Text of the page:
Born and raised in Reno, Nevada, a city with one museum and one major gallery, Nick Van Woert's mixed-media practice evolved from doodles, drawings, and models, then moved, in architecture school, towards sculpture. He attended Parsons for his MFA and now makes works that take on the history of art, design, and sculpture-only bend, break, douse, lean and stretch them. His work is on view through October 23 in an exhibition at Grimm Gallery in Amsterdam entitled "She-Wolf," named for the wolf mother who raised Romulus and Remus in the foundational myth of Rome. He will debut a solo show at Yvon Lambert in New York in the spring.
I was reading about ancient Roman town planning and I came across this guy that went by the name Haruspex. You could say a Haruspex was a well respected religious soothsayer. He would sacrifice and dissect animals found on a plot of land where a new city or camp might be built. The animals entrails were examined, and if the guts proved healthy the Haruspex would assume, often times by bribery, that the land the animal was living on was also healthy, in which case the plot was deemed suitable for building.
I got this fiberglas statue, which is taken from a 5th Century Etruscan bronze warrior found in a shipwreck, broke him in half. I use a lot of classically inspired statues. I like the way they hijack the history of sculpture. They have all of the earmarks of classicism and reference theour past and how we used to think of ourselves. When you consider how they were made—why they were made and what they are made of—it becomes clear there is nothing classical or old about them despite their appearance.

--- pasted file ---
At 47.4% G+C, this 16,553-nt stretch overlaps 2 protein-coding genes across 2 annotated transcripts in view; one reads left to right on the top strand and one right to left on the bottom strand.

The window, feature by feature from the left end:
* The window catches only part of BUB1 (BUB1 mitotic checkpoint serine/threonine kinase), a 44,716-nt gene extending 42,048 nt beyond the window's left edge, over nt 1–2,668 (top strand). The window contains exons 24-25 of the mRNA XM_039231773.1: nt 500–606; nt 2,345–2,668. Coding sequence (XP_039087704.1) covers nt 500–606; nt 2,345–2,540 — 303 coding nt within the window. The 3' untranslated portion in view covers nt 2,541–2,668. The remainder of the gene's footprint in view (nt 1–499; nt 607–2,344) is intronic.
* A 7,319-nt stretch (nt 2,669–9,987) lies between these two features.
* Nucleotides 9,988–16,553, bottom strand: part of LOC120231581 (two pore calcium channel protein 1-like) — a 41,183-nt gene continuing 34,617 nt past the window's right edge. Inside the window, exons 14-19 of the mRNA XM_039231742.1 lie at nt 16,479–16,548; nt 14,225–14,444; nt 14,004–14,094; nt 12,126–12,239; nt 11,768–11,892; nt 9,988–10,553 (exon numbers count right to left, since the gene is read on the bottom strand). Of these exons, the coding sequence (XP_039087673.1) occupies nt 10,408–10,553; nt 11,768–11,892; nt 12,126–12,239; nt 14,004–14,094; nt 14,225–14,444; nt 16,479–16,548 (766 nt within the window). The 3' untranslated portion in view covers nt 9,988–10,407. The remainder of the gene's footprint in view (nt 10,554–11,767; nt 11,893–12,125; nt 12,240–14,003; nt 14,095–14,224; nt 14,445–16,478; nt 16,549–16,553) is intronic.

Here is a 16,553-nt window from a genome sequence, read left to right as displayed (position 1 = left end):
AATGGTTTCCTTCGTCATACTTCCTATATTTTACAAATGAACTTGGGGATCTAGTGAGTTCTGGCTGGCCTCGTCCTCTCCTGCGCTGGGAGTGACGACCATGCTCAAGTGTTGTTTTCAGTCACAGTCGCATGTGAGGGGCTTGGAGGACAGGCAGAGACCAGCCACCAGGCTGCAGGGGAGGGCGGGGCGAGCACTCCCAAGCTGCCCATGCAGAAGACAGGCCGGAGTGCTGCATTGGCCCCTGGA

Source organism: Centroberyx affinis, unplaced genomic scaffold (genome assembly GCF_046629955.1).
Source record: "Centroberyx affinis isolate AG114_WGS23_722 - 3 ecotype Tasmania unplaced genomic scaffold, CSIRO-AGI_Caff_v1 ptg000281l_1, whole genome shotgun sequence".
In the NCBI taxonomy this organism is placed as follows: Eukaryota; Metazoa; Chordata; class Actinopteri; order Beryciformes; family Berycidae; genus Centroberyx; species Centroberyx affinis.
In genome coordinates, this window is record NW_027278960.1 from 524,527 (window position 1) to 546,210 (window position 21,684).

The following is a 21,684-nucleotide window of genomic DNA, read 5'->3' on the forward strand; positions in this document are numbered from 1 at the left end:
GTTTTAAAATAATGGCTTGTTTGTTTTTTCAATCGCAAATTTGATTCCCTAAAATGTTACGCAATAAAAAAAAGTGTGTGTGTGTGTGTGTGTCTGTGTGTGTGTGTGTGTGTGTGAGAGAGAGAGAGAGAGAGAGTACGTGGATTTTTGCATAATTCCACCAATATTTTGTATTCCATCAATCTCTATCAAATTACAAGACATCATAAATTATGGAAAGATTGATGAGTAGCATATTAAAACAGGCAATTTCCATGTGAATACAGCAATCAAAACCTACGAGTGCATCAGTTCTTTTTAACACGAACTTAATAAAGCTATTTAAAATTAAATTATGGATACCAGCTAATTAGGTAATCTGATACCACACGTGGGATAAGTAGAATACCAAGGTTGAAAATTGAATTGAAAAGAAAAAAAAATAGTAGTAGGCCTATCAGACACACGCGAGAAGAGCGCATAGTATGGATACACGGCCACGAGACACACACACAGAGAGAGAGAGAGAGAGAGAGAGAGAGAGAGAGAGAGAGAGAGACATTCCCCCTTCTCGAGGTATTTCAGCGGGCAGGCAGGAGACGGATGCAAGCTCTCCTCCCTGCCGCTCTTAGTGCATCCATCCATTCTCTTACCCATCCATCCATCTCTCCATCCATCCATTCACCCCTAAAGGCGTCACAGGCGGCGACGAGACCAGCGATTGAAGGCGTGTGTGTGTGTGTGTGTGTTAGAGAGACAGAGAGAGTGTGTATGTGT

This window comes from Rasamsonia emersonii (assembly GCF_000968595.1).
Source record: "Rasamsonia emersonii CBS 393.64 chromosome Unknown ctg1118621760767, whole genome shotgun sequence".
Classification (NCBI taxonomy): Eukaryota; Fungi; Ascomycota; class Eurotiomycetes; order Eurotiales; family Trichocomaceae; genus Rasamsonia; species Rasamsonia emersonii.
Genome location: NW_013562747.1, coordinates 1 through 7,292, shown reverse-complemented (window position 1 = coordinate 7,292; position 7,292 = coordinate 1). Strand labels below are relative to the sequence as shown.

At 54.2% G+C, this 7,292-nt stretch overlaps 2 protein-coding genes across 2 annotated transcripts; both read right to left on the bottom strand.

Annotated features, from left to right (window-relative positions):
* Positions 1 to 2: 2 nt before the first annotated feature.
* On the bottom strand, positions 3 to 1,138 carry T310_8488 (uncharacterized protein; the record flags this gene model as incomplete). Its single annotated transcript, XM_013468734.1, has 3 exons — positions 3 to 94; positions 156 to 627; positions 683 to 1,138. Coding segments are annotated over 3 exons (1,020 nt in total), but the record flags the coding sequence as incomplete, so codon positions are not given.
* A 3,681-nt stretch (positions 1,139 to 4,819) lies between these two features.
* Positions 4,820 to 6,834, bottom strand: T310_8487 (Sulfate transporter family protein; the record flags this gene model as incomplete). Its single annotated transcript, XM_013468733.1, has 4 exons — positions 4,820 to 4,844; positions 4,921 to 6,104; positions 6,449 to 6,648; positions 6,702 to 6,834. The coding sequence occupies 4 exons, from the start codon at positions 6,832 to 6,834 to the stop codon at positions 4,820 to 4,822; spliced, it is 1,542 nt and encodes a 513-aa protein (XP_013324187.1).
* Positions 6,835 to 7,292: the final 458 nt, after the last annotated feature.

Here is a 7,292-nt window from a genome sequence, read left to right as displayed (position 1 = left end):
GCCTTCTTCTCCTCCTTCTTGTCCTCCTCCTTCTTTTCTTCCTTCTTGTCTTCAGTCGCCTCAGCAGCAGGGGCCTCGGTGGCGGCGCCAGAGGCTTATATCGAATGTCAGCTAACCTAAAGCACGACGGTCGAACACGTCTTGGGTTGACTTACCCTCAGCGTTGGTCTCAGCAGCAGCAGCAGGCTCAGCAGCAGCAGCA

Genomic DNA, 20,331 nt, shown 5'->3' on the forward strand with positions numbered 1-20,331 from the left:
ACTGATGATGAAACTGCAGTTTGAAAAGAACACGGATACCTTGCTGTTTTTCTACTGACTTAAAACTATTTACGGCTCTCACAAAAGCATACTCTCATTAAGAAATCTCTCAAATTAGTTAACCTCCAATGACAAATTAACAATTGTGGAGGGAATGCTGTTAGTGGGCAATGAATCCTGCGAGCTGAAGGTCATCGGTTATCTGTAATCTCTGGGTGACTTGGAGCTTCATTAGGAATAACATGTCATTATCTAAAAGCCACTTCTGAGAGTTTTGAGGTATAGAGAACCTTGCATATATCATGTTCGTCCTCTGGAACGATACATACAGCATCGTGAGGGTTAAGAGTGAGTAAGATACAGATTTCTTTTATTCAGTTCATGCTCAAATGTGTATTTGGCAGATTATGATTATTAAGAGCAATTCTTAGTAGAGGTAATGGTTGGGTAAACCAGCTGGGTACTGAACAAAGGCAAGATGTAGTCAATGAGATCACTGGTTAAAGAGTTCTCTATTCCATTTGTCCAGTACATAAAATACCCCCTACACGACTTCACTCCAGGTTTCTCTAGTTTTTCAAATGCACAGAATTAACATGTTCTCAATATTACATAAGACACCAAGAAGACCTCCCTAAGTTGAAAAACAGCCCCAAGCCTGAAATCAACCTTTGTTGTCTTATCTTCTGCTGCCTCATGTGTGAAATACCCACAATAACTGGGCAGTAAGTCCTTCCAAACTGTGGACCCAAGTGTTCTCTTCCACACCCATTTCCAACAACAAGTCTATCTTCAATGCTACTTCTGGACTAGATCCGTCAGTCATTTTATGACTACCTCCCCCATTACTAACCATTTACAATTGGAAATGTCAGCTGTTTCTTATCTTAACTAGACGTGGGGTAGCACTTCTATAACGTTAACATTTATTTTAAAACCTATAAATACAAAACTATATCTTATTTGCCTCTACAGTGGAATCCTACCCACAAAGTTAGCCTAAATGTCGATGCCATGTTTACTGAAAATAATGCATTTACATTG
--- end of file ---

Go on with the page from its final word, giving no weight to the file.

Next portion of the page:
Using a garbage bag as my mold, I filled him with layers of trash found in an empty lot adjacent to my studio. Each layer is a different material from gravel, fake gold chains, rubber gloves, beer bottles, tiles, cigarette butts, flies, Monster energy drink cans, bricks, parking tickets, plastic bags, concrete to foam and more. His guts are the guts of the city.
The connection between the top portion of the piece and layers of earth was fully anticipated and welcomed. I knew the layers of material would appear like strata, but throughout the process of layering I wasn't able to see how it was all adding up. Not until the box was removed and the garbage bag stripped away did I see all of the folds and colors. Going back to the story of the Haruspex, healthy entrails meant healthy land. There was a direct connection between the body of the animal and the landscape it was found in. The entrails mirrored the landscape and the guts of the sculpture mirror the landscape outside my studio.
In his latest solo exhibition, "non-lieu, non sites" (which one might translate as "dismissed cases, dismissed places"), Algerian-born French art...